|With every rally in the market being attributed to dips in the otherwise ever-advancing price of crude oil, it is of no surprise that the sharp rally in the markets on Monday, August 16 was believed to be similarly indebted to the oil bulls.|
Yet, the fact of the matter is that traders should have had a sign that the market might move higher on Monday -- regardless of the vagaries of crude oil. Before characterizing this "false" rally, let's take a look at the set (or set-up) that would have gotten traders long Monday morning just as the market was taking off in earnest.
|I use a number of tools -- from moving averages to Elliott wave theory -- to look at the markets. In this case, however, let's look at two of my favorites: the MACD histogram (or MACDH) and the 7,10 stochastic. Here, on the hourly chart of the $OEX on Friday going into Monday, a clear bottom, of sorts, developed.|
|Figure 1: A positive divergence between price and the 7,10 stochastic near the end of trading on Friday, August 13th helped provide an entry point to the long side on Monday.|
|Graphic provided by: Prophet Financial Systems, Inc.|
|What was most exciting about this bottom is that it created two sets of positive divergences! The larger positive divergence between price action and the 7,10 stochastic comes in comparing the consecutively lower price troughs on Friday, August 6th and Friday, August 13th, with the consecutively higher stochastic troughs of those same two days. This alone suggested that the market was looking to move higher.|
However, if you look closely at the Friday, August 13th bottom, you might notice another set of positive divergences. Here, note the low on the 12th and the lower low on the 13th (in price), with the stochastic low on the 12th and the higher low on the 13th. Again, this kind of positive divergence is exceptionally bullish.
How would an entry signal have been generated? Here is where I turn to the MACDH.
Figure 2: When the MACDH ticked upward in the final hour of the day (after ticking downward in the penultimate hour), a divergence-long entry signal was generated.
Note how, in the second to last hour of trading, the MACDH ticked downward (shown as the final green bar in the MACDH). The positive divergence was brewing, but I need to see the MACDH make a positive tick upwards in order to both confirm the trade AND to provide an entry target.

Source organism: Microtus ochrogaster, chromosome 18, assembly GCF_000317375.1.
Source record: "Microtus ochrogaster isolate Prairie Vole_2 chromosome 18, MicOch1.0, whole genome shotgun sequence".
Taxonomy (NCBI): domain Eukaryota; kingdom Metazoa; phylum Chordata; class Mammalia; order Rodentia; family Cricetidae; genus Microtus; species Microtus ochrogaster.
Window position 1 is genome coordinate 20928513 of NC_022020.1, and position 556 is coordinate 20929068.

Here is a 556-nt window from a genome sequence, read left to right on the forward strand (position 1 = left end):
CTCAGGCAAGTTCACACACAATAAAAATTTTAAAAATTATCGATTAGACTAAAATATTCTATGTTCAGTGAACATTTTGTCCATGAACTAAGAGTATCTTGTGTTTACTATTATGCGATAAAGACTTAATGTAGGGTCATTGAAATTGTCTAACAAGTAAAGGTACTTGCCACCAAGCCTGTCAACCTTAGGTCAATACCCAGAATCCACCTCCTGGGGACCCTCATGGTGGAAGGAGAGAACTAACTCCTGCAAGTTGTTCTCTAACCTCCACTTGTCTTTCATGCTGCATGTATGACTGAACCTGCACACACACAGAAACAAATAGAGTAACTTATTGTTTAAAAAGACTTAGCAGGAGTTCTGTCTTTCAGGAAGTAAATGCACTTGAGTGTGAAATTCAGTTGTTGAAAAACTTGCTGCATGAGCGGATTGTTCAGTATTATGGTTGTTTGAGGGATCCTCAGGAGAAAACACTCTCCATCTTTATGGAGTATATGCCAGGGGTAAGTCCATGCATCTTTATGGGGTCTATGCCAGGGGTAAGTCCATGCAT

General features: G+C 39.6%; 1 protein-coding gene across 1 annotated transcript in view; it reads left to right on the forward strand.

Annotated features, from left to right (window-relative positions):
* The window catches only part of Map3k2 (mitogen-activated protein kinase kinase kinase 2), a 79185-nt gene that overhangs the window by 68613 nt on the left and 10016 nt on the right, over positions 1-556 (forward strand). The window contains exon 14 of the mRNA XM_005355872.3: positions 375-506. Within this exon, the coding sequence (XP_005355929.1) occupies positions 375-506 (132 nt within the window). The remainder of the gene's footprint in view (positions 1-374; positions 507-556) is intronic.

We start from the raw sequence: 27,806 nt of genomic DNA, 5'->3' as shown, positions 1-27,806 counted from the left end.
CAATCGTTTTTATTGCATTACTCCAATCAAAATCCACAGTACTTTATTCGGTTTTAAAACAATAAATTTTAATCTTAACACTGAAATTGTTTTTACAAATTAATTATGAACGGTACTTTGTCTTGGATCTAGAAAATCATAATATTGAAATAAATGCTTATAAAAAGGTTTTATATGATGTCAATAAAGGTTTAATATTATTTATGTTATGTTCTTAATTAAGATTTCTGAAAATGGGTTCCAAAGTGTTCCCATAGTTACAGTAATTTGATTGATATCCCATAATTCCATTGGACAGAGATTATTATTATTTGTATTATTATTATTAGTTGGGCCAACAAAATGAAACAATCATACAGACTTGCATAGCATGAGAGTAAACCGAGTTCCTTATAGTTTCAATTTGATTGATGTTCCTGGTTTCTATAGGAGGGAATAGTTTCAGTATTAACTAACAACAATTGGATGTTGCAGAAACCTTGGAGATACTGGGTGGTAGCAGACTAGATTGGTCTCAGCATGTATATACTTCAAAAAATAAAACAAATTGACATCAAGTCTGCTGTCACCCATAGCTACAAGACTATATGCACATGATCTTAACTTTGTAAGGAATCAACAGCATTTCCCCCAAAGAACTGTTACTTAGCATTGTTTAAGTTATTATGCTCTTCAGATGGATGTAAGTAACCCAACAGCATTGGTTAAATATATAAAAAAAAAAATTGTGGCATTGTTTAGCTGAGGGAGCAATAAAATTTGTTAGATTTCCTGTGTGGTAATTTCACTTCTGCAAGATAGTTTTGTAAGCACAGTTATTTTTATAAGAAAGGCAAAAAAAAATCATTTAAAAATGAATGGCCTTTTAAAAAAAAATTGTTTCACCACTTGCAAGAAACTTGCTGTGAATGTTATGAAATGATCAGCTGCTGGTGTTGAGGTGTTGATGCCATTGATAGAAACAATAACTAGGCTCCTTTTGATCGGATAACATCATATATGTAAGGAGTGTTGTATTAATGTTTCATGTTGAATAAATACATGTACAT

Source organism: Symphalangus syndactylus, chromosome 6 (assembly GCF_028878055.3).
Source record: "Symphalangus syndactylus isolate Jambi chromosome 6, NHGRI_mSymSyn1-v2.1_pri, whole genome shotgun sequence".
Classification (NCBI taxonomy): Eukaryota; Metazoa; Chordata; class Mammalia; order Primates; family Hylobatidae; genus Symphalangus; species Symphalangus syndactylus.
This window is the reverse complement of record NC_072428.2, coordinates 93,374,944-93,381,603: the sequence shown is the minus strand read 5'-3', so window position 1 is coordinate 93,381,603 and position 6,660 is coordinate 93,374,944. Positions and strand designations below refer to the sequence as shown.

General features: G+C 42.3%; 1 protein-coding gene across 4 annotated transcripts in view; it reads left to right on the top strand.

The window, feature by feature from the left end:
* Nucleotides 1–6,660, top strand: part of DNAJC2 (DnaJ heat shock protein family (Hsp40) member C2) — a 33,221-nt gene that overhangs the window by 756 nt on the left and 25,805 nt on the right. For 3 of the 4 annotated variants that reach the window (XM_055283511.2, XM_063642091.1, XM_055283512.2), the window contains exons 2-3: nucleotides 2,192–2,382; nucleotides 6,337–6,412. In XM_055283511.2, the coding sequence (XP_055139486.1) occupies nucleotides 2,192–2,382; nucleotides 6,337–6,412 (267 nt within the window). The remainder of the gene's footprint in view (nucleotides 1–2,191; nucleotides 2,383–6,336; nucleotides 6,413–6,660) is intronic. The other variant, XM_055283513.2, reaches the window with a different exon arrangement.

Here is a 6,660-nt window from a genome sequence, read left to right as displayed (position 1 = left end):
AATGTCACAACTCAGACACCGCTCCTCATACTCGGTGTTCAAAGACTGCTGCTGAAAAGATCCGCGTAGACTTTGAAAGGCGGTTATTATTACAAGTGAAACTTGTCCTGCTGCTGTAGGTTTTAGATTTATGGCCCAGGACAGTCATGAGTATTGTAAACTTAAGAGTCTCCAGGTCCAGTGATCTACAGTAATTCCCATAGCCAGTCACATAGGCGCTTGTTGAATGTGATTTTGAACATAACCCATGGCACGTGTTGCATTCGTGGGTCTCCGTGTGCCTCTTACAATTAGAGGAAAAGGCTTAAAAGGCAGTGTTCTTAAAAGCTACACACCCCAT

Fortunately, the MACDH did indeed tick upward (shown as the first red bar in the MACDH after the series of green bars). This would tell me that I have a divergence-long opportunity. But what is my entry? Typically, I take the "confirming bar," divide its range in half and add that value to the high of the confirming bar. Again, the confirming bar is the bar during which the MACDH made the key tick upward (or downward).
|In this case, that confirming bar was in the final hour of trading on Friday. With a range of 1.93 and a high of 520.84, the entry point would have been at about 521.81. Given that we are looking at the $OEX, a trader could have planned to buy August calls with 520 or 525 strikes on Monday morning if that 521.81 level was reached.|
Of course, as we know, the 521.81 level was reached quite quickly on Monday morning. In fact, by the end of the first hour of trading, both the 520 as well as the 525 August calls would have been in the money.
Many traders caution endlessly about the dangers of bottom and top-picking. This is not entirely without good reason. But traders are better off figuring out what works best for themselves, as opposed to merely following the tenets and shibboleths of another trader. It still remains that a number of exceptionally successful traders -- from Paul Tudor Jones to Victor Sperandeo -- have put a few coins in their pockets by selling tops and buying bottoms. With the right discipline, the right tools, and the right attitude, could not other less star-studded traders do the same?
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